3. How you treat other people. People know how you make them feel, and they watch how you treat others. These interactions are perhaps the biggest communicator about your character, because it can reveal how you see yourself and those around you. People want to follow someone who is confident, yet humble. Arrogance is not a trait that allows you to influence others

How to develop Your character

So how does one develop these traits? Leadership expert John Maxwell says, “Leaders are made daily, not in a day.” This development process is ongoing, and it requires focus and intentionality. In what ways can you develop your character in the 3 areas listed above? Here are a few questions to consider:

  1. What you say. When trying to developing your character through your speech, ask these questions: Am I communicating something about myself that is not true? Am I offending someone?  Do I speak in a way that is respectful and considerate of the other person? Am I communicating verbally what I feel or think internally?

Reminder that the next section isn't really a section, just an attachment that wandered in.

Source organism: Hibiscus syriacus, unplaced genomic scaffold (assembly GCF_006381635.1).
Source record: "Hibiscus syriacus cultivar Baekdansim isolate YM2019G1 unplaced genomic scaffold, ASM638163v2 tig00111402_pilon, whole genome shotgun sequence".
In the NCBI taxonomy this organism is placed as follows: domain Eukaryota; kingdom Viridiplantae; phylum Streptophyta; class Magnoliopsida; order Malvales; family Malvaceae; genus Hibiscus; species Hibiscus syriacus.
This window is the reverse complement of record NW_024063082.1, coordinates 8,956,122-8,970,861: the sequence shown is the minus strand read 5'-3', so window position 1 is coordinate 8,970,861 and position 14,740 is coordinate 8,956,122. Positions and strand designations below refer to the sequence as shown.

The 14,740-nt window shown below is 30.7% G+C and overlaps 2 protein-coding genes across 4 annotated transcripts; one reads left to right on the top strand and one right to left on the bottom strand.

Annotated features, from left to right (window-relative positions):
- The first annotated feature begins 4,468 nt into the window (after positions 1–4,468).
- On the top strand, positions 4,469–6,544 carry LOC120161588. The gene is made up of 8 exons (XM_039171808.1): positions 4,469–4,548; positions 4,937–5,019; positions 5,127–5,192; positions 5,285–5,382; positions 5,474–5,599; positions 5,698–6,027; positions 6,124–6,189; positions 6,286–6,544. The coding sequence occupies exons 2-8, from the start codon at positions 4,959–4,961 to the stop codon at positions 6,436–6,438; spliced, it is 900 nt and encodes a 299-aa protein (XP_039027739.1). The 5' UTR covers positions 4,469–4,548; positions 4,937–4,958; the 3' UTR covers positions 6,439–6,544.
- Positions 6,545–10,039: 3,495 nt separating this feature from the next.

2. What you do. Are my actions in alignment with my words? Do I do what I say I will do? Are my actions considerate, or offensive? If I watched someone else do what I am doing, would I want to follow them? Would I want people on my team or in my company to follow my example?
  3. How you treat other people. How do I view other people? Am I communicating or acting in a way that others receive well? Am I reading their expressions and watching how they respond in order to ensure I am being respectful and considerate? How do people view me? What feedback do I need to get in order to get a clearer picture of how I present myself to others?

If you want to be someone who leads change in your company or in your circle of influence, focus on developing your character first. Skills are easy to acquire, and you can adapt to fit a culture.

But if you want to do something that matters, you must have a character that outshines your age if you want to do something that outlasts your life.

How do you develop your character? Share in the comments below!